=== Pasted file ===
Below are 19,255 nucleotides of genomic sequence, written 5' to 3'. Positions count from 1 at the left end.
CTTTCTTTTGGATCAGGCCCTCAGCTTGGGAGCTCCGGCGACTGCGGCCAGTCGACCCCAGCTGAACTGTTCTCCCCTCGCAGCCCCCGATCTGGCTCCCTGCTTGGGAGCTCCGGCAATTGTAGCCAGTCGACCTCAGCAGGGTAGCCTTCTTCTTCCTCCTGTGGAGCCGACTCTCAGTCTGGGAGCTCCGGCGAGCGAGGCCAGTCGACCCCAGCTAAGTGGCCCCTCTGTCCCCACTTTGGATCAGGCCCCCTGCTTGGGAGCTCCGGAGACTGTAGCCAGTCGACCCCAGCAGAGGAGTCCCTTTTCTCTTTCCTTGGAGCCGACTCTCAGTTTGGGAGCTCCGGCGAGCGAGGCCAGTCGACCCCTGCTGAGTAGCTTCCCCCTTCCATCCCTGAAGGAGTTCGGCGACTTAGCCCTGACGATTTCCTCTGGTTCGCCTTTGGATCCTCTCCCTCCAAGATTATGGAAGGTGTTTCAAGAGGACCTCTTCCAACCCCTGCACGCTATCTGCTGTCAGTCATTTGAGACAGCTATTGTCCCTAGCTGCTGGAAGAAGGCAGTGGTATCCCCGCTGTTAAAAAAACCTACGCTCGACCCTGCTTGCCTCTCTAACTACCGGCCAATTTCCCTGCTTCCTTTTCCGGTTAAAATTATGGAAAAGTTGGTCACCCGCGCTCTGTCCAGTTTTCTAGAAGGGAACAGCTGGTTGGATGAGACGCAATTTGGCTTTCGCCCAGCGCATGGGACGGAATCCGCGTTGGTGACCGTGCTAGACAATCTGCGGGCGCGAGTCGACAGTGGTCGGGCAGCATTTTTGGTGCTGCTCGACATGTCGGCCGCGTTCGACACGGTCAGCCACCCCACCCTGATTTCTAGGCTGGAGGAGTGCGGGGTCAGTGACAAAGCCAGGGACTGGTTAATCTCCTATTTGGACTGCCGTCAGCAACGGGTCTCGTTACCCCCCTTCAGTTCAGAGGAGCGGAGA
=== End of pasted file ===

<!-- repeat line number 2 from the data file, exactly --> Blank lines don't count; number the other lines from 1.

CTTTCTTTTGGATCAGGCCCTCAGCTTGGGAGCTCCGGCGACTGCGGCCAGTCGACCCCAGCTGAACTGTTCTCCCCTCGCAGCCCCCGATCTGGCTCCCTGCTTGGGAGCTCCGGCAATTGTAGCCAGTCGACCTCAGCAGGGTAGCCTTCTTCTTCCTCCTGTGGAGCCGACTCTCAGTCTGGGAGCTCCGGCGAGCGAGGCCAGTCGACCCCAGCTAAGTGGCCCCTCTGTCCCCACTTTGGATCAGGCCCCCTGCTTGGGAGCTCCGGAGACTGTAGCCAGTCGACCCCAGCAGAGGAGTCCCTTTTCTCTTTCCTTGGAGCCGACTCTCAGTTTGGGAGCTCCGGCGAGCGAGGCCAGTCGACCCCTGCTGAGTAGCTTCCCCCTTCCATCCCTGAAGGAGTTCGGCGACTTAGCCCTGACGATTTCCTCTGGTTCGCCTTTGGATCCTCTCCCTCCAAGATTATGGAAGGTGTTTCAAGAGGACCTCTTCCAACCCCTGCACGCTATCTGCTGTCAGTCATTTGAGACAGCTATTGTCCCTAGCTGCTGGAAGAAGGCAGTGGTATCCCCGCTGTTAAAAAAACCTACGCTCGACCCTGCTTGCCTCTCTAACTACCGGCCAATTTCCCTGCTTCCTTTTCCGGTTAAAATTATGGAAAAGTTGGTCACCCGCGCTCTGTCCAGTTTTCTAGAAGGGAACAGCTGGTTGGATGAGACGCAATTTGGCTTTCGCCCAGCGCATGGGACGGAATCCGCGTTGGTGACCGTGCTAGACAATCTGCGGGCGCGAGTCGACAGTGGTCGGGCAGCATTTTTGGTGCTGCTCGACATGTCGGCCGCGTTCGACACGGTCAGCCACCCCACCCTGATTTCTAGGCTGGAGGAGTGCGGGGTCAGTGACAAAGCCAGGGACTGGTTAATCTCCTATTTGGACTGCCGTCAGCAACGGGTCTCGTTACCCCCCTTCAGTTCAGAGGAGCGGAGA